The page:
Tuesday, September 7, 2010

Those Who Labor For Our Enjoyment

Yesterday was Labor Day, a federal holiday to "celebrate the achievement of workers and the labor movement", so it seems only fitting to take a moment out to remember and thank the folks who work so hard to make the beer that so many of us love to drink. Brewing beer in a huge industrial plant like that of Coors or A-B may be a matter of pushing buttons and monitoring computers, but doing it in a 7 or 10 barrel brewhouse entails plenty of hard, physical work.

Any lingering doubts I might have had about this fact were dispelled when I spent from 8:30 am to 5 pm Monday working with Zach Henry in the St. Elias Brewing Company's brewhouse. Zach and I were brewing a beer we designed together, a Strong Scotch Ale loosely based on one of my homebrew recipes that attempts to replicate Caledonian's Edinburgh Strong Ale, a favorite of mine from years past. See my blog way back on 12/15/2008 for more info on this non-longer-produced masterpiece.

As I said then, since this beer is no longer brewed, I've been trying to replicate it via my homebrews. The results have gotten good enough that Zach decided it was worth brewing a batch. Translating my extract-based recipe for a 5 gallon batch into an all-grain formula for 7 barrels (217 gallons) was a bit of a challenge. We both dug into reference books to glean more information on the beer we were seeking to emulate. Once we were satisfied with our plan, it was time to put it into action. So there I was at 8:30 am on Labor Day, ready to start brewing.

As I said, brewing a beer in your typical microbrewery or brewpub entails plenty of manual labor. First off, I carried 12 25kg bags of grain up a set of stairs to dump them into the hopper above the grist mill, a total of 646.5 lbs of grain. That will get your heart rate up, let me tell you! Next came the mashing in, mixing all that grain with hot water as it was carried into the mash tun by Zach's augur system. Zach and I took turns on the canoe paddle which serves as his mashing fork, and after a few trade offs, his turns got progressively longer, I'm ashamed to say. After plenty of hard work, we had a well-mixed, full (and I do mean FULL, as in darn near overflowing) mash tun, so we could take a break while the enzymes did their magic.

This was the perfect time to trade our mugs of coffee in for pints of beer; we needed to replenish all the fluids we'd just sweated out! We each had a pint of Black Hole, St. Elias' new Cascadian Dark Ale. As I said in my review last week, it looks just like a porter, but has that Pacific Northwest hop aroma and bitterness that's the defining characteristic of this new style. It was a nice segue from my cup of coffee into something equally roasty but a little stronger.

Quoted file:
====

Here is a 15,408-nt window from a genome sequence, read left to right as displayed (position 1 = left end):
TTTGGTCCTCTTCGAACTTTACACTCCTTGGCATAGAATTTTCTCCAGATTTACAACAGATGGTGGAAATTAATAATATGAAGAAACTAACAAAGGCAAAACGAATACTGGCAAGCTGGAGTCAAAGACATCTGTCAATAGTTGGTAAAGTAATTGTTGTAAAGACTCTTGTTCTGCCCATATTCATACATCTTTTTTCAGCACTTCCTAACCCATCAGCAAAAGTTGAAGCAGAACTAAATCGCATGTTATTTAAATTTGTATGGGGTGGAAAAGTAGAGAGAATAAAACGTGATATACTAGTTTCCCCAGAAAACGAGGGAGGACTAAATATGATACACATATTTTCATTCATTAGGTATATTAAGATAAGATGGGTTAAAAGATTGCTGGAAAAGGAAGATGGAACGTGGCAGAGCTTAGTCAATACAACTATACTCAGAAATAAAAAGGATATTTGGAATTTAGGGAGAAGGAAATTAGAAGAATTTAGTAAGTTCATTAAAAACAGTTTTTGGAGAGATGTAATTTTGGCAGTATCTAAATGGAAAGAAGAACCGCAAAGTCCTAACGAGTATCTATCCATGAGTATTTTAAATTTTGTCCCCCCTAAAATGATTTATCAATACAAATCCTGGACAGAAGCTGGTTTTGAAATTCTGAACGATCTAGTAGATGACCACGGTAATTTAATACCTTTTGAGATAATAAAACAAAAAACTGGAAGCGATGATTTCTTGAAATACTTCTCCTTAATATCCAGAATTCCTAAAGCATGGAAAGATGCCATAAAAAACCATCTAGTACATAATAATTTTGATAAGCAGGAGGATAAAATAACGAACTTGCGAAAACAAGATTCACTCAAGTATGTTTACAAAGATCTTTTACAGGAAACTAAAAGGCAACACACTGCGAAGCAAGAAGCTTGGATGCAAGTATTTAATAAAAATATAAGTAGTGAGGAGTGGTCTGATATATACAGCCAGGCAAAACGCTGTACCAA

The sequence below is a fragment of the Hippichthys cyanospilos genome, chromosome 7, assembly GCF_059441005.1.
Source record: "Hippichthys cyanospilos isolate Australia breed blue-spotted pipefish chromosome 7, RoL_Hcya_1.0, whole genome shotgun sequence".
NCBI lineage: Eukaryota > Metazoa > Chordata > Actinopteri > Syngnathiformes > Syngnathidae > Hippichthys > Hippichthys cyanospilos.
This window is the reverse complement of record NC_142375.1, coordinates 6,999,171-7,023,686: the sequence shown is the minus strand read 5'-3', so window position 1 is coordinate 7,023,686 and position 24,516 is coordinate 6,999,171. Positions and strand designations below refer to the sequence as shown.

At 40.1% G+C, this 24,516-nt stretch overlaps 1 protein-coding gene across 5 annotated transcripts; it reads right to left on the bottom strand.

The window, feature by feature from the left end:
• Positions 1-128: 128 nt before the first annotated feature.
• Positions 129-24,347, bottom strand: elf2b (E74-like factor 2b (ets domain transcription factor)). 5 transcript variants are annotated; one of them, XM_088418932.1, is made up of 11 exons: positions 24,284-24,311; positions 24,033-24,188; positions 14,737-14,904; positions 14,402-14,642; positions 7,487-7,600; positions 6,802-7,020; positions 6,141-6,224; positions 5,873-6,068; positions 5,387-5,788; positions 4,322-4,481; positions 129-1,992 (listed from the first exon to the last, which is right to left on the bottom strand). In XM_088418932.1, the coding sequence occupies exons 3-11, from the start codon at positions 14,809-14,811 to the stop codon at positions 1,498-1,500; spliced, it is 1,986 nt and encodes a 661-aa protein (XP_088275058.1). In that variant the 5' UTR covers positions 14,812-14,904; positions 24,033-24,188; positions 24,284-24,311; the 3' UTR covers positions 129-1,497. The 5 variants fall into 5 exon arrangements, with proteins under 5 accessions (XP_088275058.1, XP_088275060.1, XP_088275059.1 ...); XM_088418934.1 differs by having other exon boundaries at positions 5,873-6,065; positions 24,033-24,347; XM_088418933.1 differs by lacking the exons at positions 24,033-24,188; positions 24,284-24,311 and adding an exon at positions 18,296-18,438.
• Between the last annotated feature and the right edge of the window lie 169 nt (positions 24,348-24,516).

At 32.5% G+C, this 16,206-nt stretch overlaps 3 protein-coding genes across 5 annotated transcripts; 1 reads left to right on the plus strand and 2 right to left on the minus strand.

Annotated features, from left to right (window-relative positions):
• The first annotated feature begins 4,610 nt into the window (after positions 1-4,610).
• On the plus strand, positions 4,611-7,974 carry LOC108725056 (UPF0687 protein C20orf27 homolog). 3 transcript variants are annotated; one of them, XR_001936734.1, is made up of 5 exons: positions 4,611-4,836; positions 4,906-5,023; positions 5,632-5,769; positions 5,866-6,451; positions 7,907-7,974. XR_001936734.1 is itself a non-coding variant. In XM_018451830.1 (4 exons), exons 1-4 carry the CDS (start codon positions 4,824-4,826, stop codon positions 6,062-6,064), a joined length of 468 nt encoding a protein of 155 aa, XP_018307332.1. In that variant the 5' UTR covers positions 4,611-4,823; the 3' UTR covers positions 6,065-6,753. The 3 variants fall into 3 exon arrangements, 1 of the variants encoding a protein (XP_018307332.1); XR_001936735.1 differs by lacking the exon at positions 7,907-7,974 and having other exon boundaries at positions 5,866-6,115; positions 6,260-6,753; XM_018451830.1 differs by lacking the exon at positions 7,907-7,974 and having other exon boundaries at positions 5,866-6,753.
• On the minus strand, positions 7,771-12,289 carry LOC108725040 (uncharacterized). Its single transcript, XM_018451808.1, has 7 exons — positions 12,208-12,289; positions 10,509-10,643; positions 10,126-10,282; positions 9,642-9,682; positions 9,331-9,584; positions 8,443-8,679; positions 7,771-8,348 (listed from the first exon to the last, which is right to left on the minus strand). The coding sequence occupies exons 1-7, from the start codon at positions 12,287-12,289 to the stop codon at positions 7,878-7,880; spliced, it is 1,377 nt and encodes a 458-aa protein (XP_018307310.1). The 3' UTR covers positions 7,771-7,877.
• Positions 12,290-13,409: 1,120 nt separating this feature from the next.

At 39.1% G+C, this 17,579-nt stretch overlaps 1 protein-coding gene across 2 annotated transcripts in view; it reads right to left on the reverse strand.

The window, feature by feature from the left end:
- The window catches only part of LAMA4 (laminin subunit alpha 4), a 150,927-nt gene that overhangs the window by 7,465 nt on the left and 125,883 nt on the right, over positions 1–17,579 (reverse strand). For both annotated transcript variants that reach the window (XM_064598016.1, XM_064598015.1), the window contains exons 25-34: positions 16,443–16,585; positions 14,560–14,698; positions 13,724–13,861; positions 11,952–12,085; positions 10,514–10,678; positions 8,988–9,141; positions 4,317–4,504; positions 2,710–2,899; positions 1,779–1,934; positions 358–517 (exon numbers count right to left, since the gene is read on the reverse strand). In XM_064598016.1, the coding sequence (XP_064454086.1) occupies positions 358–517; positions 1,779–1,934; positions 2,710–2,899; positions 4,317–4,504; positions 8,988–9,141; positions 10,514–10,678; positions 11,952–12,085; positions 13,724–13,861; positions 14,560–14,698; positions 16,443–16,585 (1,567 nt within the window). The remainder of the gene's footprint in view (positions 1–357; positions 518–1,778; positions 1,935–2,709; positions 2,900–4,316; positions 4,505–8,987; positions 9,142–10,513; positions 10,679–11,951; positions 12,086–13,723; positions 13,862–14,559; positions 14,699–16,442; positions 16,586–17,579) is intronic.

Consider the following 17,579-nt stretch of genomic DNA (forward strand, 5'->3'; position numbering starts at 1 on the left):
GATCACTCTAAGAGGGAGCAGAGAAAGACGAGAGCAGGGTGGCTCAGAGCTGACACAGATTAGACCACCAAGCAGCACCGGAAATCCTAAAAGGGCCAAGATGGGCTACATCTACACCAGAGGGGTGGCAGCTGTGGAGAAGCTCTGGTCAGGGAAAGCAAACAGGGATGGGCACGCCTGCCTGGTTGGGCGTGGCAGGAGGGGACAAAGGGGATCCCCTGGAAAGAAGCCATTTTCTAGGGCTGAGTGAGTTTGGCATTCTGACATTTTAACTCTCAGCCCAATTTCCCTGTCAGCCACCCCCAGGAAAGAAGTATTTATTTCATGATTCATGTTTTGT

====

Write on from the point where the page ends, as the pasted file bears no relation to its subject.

Soon enough it was time to start drawing off the sweet wort, so back to the brewhouse. This took quite a bit of time, as in several hours, but eventually we had a kettle full good-looking wort. Given how full the kettle was, the 90 minute boil meant standing around, making sure it did not boil over, especially after the hop additions. Of course, this gave us time to shovel out that 645 lbs of (now-waterlogged) grain from the mash tun into a half dozen 55 gallon garbage cans and spray down and clean the mash tun.

I won't go into detail on the rest of the brewing process, the sanitizing, the cooling and transferring of the wort, the pitching the yeast, the cleaning, etc, etc. The bottom line is that there is a tremendous amount of work involved, work usually done by one man alone. I am not too proud to say that after 8 hours of helping Zach, I was beat. Yet he regularly does all this by himself, week in and week out, just as the guys at Kenai River and Kassik's do. These folks work their tails off so that you and I can stand at a bar or sit in front of our TVs at home and enjoy excellent, hand-made craft beers, at ridiculously reasonable prices.

If there's anyone who deserves recognition on Labor Day for their hard work and dedication to their jobs, it's the American Craft Brewers. As Shakespeare said in Two Gentlemen of Verona: "Blessings on your heart, you brew good ale." Keep up the good work, guys.

Speaking of good ale, Kenai River has released the latest beer in their Single Hop IPA Series; this one is hopped with Liberty hops. This is another hop variety that I am not especially familiar with, having never used them myself, so I was anxious to taste them. They are an American version of the noble German Hallertauers, traditionally used as an aroma hop in German lagers. Used in the IPA, I thought they had a bit of citrus favor to them, but not as strong as that from Simcoe hops. For some reason, I found them reminding me of Chinooks, which is strange as they are very different, at least on paper. Chatting with Joe Gilman, the Assistant Brewer at Kenai River, we both agreed that this was a brew that might get even better with some aging. He plans to put a couple of 5 gallon kegs aside, and I think I may do the same with a swing-top liter or two. If you like hoppy beers, be sure to stop by and give the Liberty a try.

On Saturday, September 18th, the Soldotna Elks will holding the 11th Annual KDLL Oktoberfest to benefit our local public radio station. For only $12 you can enjoy a traditional German dinner, music from Die Alaska Blaskapelle, and an Oktoberfest beer from Kenai River. The Elks Club is located at 44640 Parkway Ave and seating is limited, so buy your tickets in advance. Dinner is served at 7 PM.

Finally, there may or may not be a blog next week, as I'll be in Denver attending the Great American Beer Festival. If you happen to be there and see me, please come up and say hello!

Until Next Time, Cheers!

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